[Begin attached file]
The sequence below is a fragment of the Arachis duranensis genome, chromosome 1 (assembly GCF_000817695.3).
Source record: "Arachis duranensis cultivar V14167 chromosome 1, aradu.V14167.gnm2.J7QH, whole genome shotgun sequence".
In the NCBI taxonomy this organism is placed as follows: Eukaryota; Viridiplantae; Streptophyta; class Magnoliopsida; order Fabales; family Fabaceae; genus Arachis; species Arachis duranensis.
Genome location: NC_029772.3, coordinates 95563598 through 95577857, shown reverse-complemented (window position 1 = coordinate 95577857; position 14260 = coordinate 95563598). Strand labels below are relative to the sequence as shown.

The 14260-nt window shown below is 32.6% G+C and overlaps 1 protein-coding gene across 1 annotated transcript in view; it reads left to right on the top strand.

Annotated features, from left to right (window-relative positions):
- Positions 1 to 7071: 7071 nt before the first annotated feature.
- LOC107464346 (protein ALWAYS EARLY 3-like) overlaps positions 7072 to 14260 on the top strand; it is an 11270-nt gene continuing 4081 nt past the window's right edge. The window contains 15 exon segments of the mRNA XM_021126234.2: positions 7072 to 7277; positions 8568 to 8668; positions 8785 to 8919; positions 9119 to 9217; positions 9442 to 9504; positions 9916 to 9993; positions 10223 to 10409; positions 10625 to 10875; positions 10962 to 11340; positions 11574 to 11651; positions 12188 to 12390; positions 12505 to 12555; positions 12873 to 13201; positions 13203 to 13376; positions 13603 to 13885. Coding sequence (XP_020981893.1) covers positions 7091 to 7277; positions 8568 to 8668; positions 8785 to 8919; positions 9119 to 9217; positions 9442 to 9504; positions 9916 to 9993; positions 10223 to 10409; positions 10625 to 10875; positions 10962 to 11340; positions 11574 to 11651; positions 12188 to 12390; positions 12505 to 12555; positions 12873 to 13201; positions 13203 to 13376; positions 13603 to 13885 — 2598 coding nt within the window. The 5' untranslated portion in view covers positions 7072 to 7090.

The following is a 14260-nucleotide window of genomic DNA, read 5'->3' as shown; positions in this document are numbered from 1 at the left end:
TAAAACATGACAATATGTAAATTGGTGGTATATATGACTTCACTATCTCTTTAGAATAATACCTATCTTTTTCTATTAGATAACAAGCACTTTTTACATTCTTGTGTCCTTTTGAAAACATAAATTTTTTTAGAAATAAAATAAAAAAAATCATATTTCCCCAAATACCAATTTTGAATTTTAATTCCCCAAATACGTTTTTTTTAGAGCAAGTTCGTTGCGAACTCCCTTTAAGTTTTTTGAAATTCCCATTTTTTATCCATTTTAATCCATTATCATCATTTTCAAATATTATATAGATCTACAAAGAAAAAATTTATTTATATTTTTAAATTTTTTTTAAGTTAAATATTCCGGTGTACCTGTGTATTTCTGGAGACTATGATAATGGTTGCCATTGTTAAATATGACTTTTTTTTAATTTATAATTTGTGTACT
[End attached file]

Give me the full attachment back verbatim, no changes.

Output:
The sequence below is a fragment of the Arachis duranensis genome, chromosome 1 (assembly GCF_000817695.3).
Source record: "Arachis duranensis cultivar V14167 chromosome 1, aradu.V14167.gnm2.J7QH, whole genome shotgun sequence".
In the NCBI taxonomy this organism is placed as follows: Eukaryota; Viridiplantae; Streptophyta; class Magnoliopsida; order Fabales; family Fabaceae; genus Arachis; species Arachis duranensis.
Genome location: NC_029772.3, coordinates 95563598 through 95577857, shown reverse-complemented (window position 1 = coordinate 95577857; position 14260 = coordinate 95563598). Strand labels below are relative to the sequence as shown.

The 14260-nt window shown below is 32.6% G+C and overlaps 1 protein-coding gene across 1 annotated transcript in view; it reads left to right on the top strand.

Annotated features, from left to right (window-relative positions):
- Positions 1 to 7071: 7071 nt before the first annotated feature.
- LOC107464346 (protein ALWAYS EARLY 3-like) overlaps positions 7072 to 14260 on the top strand; it is an 11270-nt gene continuing 4081 nt past the window's right edge. The window contains 15 exon segments of the mRNA XM_021126234.2: positions 7072 to 7277; positions 8568 to 8668; positions 8785 to 8919; positions 9119 to 9217; positions 9442 to 9504; positions 9916 to 9993; positions 10223 to 10409; positions 10625 to 10875; positions 10962 to 11340; positions 11574 to 11651; positions 12188 to 12390; positions 12505 to 12555; positions 12873 to 13201; positions 13203 to 13376; positions 13603 to 13885. Coding sequence (XP_020981893.1) covers positions 7091 to 7277; positions 8568 to 8668; positions 8785 to 8919; positions 9119 to 9217; positions 9442 to 9504; positions 9916 to 9993; positions 10223 to 10409; positions 10625 to 10875; positions 10962 to 11340; positions 11574 to 11651; positions 12188 to 12390; positions 12505 to 12555; positions 12873 to 13201; positions 13203 to 13376; positions 13603 to 13885 — 2598 coding nt within the window. The 5' untranslated portion in view covers positions 7072 to 7090.

The following is a 14260-nucleotide window of genomic DNA, read 5'->3' as shown; positions in this document are numbered from 1 at the left end:
TAAAACATGACAATATGTAAATTGGTGGTATATATGACTTCACTATCTCTTTAGAATAATACCTATCTTTTTCTATTAGATAACAAGCACTTTTTACATTCTTGTGTCCTTTTGAAAACATAAATTTTTTTAGAAATAAAATAAAAAAAATCATATTTCCCCAAATACCAATTTTGAATTTTAATTCCCCAAATACGTTTTTTTTAGAGCAAGTTCGTTGCGAACTCCCTTTAAGTTTTTTGAAATTCCCATTTTTTATCCATTTTAATCCATTATCATCATTTTCAAATATTATATAGATCTACAAAGAAAAAATTTATTTATATTTTTAAATTTTTTTTAAGTTAAATATTCCGGTGTACCTGTGTATTTCTGGAGACTATGATAATGGTTGCCATTGTTAAATATGACTTTTTTTTAATTTATAATTTGTGTACT